Ms. Chidyela says that the programme has enhanced her confidence. People living with disabilities, she told UNFPA, are often taken advantage of.

“I cannot begin to imagine what would have become of me if I was not on any family planning method,” she said. “I am a survivor.”

– Leticia Nangwale and Henry Chimbali

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Why are the Indian authorities afraid of a ‘half-Maoist’?

Ninety-percent-disabled Indian professor GN Saibaba is dying a slow death in prison, accused of having ‘Maoist links’.

by &
Professor GN Saibaba during an interview at his residence in the Delhi University North Campus on July 6, 2015 in New Delhi, India [Sushil Kumar/Getty Images]
Professor GN Saibaba during an interview at his residence in the Delhi University North Campus on July 6, 2015 in New Delhi, India [Sushil Kumar/Getty Images]

Since the Bharatiya Janata Party (BJP) took the reigns of power in New Delhi in 2014, assaults on public intellectuals, humanists, rationalists and secular forces have reached a feverish pitch. By the time the BJP completed its fourth year in office, prominent public figures such as scholar Govind Pansare, academic MM Kalburgi and journalist Gauri Lankesh were murdered by “unidentified assailants”.

As we write, Maharashtra Police made five fresh arrests of rights activists, including the veteran Telugu poet Varavara Rao, and raided the homes of journalists and scholars across India.

In June 2018 alone, five Dalit rights activists, including a lawyer and a professor were arrested for allegedly inciting violence against the very Dalit community (“untouchable” castes) they represent. These arrests were made under the draconian Unlawful Activities Prevention Act (UAPA), which enables the prosecution of Indian citizens merely on the basis of their ideology and thoughts, not necessarily for any actual crimes they might have committed.

In addition to this legalised persecution, dozens of Muslims and Dalits were subject to live burnings and public lynching by the so-called “cow protection” vigilante groups, most notably in the BJP-ruled states of Maharashtra, Haryana and Gujarat.

But perhaps the most astonishing case of all would be the arrest and life imprisonment of the wheelchair-bound professor, GN Saibaba, for his alleged connections with Maoist revolutionaries. 

The 827-page verdict delivered by the Gadchiroli District and Sessions judge reads more like an extension of Franz Kafka’s epic novel, The Trial, riddled with senseless details about how five hard disks, 30 CDs and DVDs, and three pen drives recovered from Saibaba’s home were labelled, stored and transported by various investigative authorities, with barely a legible sentence on the actual crime committed by the accused.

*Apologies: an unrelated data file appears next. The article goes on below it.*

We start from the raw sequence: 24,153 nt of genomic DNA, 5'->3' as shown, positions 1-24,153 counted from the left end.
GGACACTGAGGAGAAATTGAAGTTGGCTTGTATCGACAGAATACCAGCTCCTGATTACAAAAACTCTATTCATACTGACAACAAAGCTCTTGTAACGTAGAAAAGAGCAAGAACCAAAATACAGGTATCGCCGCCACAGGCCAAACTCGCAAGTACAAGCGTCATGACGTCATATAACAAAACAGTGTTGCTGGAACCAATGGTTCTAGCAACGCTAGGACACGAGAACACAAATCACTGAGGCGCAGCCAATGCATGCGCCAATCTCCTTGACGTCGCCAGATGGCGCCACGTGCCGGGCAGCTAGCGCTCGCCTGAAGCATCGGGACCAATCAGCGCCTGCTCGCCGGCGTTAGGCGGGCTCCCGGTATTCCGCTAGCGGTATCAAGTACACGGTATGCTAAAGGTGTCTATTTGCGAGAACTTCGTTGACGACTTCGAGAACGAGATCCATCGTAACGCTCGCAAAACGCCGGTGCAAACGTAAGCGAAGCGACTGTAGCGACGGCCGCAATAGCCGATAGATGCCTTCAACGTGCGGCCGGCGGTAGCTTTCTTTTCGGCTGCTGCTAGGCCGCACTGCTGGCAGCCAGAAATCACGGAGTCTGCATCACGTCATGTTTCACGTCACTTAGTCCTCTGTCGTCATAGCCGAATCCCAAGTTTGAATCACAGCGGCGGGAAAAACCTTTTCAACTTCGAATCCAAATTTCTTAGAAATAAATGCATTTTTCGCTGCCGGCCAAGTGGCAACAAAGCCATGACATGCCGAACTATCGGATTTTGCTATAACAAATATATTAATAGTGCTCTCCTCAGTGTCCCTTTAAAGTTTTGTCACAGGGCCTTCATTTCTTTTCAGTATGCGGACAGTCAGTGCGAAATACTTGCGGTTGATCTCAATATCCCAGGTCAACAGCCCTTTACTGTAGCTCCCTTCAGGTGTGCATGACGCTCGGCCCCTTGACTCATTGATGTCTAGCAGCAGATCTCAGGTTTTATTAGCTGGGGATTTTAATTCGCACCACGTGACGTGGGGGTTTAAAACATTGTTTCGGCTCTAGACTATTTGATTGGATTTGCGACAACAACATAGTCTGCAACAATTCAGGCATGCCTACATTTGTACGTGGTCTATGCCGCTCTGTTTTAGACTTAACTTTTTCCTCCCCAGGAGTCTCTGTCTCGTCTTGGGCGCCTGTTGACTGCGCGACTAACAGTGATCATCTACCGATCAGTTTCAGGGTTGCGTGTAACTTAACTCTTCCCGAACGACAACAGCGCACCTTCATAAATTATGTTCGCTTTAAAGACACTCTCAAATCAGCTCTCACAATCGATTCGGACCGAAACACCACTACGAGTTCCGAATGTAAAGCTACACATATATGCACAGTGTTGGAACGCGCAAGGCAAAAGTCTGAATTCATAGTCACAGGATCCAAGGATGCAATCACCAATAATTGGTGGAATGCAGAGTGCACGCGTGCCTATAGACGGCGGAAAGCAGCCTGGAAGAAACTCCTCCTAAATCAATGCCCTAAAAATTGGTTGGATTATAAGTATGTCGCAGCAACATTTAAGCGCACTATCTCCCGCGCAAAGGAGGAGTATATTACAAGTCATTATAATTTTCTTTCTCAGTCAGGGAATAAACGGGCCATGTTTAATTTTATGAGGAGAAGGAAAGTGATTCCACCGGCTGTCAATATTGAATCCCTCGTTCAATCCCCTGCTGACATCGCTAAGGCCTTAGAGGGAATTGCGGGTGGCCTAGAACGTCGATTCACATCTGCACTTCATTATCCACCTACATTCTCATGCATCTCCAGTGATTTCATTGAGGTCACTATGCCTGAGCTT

The only passage that holds some credible meaning is the judge’s own lack of faith in his judgment: “The imprisonment for life is not a sufficient punishment to the accused, but the hands of court are closed with the mandate of Section 18 and 20 of UAPA”.

And the only crime committed by GN Saibaba is the possession of the above-mentioned “digital devices”, which consisted of some “Maoist literature and documents” and, by association, were adequate enough to prove his “digital” links to the Maoist revolutionaries operating in the remote jungles of East and Central India.

Yet, on the basis of this “literary” evidence alone, the Sessions judge came to the unmistakable conclusion that Saibaba is a “member” of the Community Party of India (Maoist).

Not only do these charges have little or no factual basis, but they render themselves impossible to any logical or rational substance given that Maoists are banned revolutionaries who operate discretely and anonymously, often using aliases and longhand notes to communicate internally.

They rarely use mobile phones or other “digital devices” and it is highly doubtful that they have equipped themselves with a printing facility in the jungle to produce membership cards and go about distributing them like marketing vouchers.

A “membership” with such a closed organisation, especially for an outsider, is a highly subjective, self-pronounced association based on one’s political views and ideological proclivities. But even if we assume that Saibaba is a “member” of the Maoist party, as the Kerala High Court has reasserted in an erstwhile case in 2015, it is not a crime in itself, unless the activities of the “member” in question are unlawful.

The Supreme Court of India went even further to censure the law enforcement authorities for randomly arresting people for possessing Maoist material, issuing a directive that owning Maoist literature does not make one a Maoist, no more than owning a copy of Gandhi’s autobiography makes one a Gandhian! 

Be that as it may, if Saibaba’s crime is worth life imprisonment in solitary confinement, then we need to go no further than the fraternity of Bollywood stars and Indian politicians to get a glimpse into the Janus-faced justice system in India.

Maya Kodnani, a cabinet minister of Gujarat in 2004, was convicted in 2012 for orchestrating the massacre of 97 Muslims, including 36 women and 35 children in Naroda Gam and Naroda Patiya in February 2002.